News / Africa

    Kenyan High Court Rules on Election Dates

    Young Kenyan wears shirt bearing name of ICC Prosecutor Luis Moreno-Ocampo in Angatta Barrioko, where there was post-election violence, April 2010 (file photo).
    Young Kenyan wears shirt bearing name of ICC Prosecutor Luis Moreno-Ocampo in Angatta Barrioko, where there was post-election violence, April 2010 (file photo).

    Kenya’s High Court has ruled that Kenyans should vote in presidential and parliamentary elections by March, 2013, which is 60 days after the end of the current parliament's five-year term.

    But the much-awaited election's exact date, which was contested due to requirements in the country’s new constitution, remains undecided.

    The court also left open the possibility that Kenyans could line up to vote any time in 2012, so long as there is a signed agreement between the president and prime minister to dissolve parliament. According to the justices, such an election would have to be held within 60 days of dissolution.

    The ruling follows months of petitions and arguments over the exact date, and, in issuing the decree, Justice Isaac Lenaola acknowledged that not all Kenyans might agree with it.

    "We are conscious that our findings may be unpopular with a section of Kenyans who have perceived notions about the elections," said Lenaola. "But we hasten to remind Kenyans that our undertaking is not to write or [override] the constitution to suit popular opinion. Our duty is to interpret the constitution in a manner that remains faithful to its objectives."

    The new constitution says general elections are to take place on the second Tuesday of August every five years. But the clause in question has been interpreted to mean that parliament's current term must be respected, and that the August date kicks in for the following elections.

    The date has become a symbol of sorts for how Kenyans gauge whether or not the government is serious about implementing massive political reforms outlined in the new constitution.

    The constitution was adopted in August 2010, more than two years after the country erupted in ethnic violence following the bitterly-disputed 2007 presidential poll. More than 300,000 people were displaced in the violence, and some 1,300 others killed.

    With the help of mediator and former U.N. chief Kofi Annan, presidential rivals Mwai Kibaki and Ralia Odinga forged a power-sharing government that has held together despite recurring tensions.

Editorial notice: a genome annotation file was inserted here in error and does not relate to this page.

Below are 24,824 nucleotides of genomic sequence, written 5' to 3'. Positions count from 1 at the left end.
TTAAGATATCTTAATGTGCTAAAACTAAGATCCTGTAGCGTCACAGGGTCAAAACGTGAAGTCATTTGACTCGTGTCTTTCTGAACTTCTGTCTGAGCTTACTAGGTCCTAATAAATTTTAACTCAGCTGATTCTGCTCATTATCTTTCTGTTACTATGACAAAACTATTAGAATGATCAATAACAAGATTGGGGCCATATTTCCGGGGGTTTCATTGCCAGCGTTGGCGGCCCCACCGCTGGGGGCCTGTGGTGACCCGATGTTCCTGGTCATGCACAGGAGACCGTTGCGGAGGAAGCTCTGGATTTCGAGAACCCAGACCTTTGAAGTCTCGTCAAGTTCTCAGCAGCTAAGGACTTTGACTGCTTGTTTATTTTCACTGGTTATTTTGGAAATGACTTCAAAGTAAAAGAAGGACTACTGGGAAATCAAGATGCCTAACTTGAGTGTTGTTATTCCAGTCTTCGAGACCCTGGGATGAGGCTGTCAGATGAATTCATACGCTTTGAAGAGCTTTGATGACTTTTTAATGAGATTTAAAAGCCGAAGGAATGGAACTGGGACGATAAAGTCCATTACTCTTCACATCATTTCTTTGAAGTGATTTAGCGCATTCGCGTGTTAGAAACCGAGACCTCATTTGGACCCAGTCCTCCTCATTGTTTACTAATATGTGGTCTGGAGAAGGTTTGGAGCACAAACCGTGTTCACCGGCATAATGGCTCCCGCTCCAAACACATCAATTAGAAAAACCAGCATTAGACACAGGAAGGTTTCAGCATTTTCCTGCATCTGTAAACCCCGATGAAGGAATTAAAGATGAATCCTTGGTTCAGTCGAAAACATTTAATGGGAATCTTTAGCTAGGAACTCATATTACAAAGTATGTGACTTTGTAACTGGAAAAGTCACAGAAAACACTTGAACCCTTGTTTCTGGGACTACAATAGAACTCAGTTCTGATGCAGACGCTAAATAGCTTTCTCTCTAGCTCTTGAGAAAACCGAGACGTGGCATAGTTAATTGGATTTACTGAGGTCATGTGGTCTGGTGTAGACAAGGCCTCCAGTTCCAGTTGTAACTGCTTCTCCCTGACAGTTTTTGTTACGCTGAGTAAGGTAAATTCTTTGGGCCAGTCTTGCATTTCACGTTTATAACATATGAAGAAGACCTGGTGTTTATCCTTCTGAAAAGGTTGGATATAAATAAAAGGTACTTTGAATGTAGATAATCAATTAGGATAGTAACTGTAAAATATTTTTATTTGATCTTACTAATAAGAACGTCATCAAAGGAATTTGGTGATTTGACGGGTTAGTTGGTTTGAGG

George Wainaina, chairman of the National Council of Non-Governmental Organizations, says he thinks the High Court may have been swayed by politicians who wanted to hang onto office for as long as they could.

    "To be honest with you, I think the judgment to some extent has an element of politics in it," said Wainaina. "I would definitely have thought that the constitution, or the people who are working on the constitution, must have looked into this situation and set it for August of this year."

    Charles Nyachae, chairman of the Constitutional Implementation Commission, which last year announced that general elections would be held on August 14, said he is satisfied with today's ruling.

    "As far as I’m concerned, what was important was that the court addresses the issues from the perspective of the constitution, which they have done," he said. "If in the process by reason of the result of their judgment, politicians find themselves with additional time in parliament, good luck to them."

    The International Criminal Court has indicted six prominent Kenyans for their alleged planning of the 2007-2008 post-election violence. The court is currently reviewing their cases.

    You May Like

    Syrian Rebel Realignment Likely as al-Qaida Leader Blesses Split

    Jihadist group Jabhat al-Nusra splits from al-Qaida in what observers dub a ‘deception and denial’ exercise

    New India Child Labor Law Could Make Children More Vulnerable

    Concerns that allowing children to work in family enterprises will push more to work

    What Take-out Food Reveals About American History

    Carry-out food explains a lot about the changes taking place in society, so here's the deal with pizza, Chinese food and what racism has to do with taking food to go

    This forum has been closed.
    Comments
         
    There are no comments in this forum. Be first and add one

    By the Numbers

    Featured Videos

    Your JavaScript is turned off or you have an old version of Adobe's Flash Player. Get the latest Flash player.
    Uganda Unveils its First Solar-powered Busi
    X
    July 28, 2016 4:16 AM
    A solar-powered bus described by its Ugandan makers as the first in Africa has made its public debut. Kiira Motors' electric bus, Kayoola, displayed recently at a stadium in Uganda's capital. From Kampala, Maurice Magorane filed this report narrated by Salem Solomon.
    Video

    Video Uganda Unveils its First Solar-powered Bus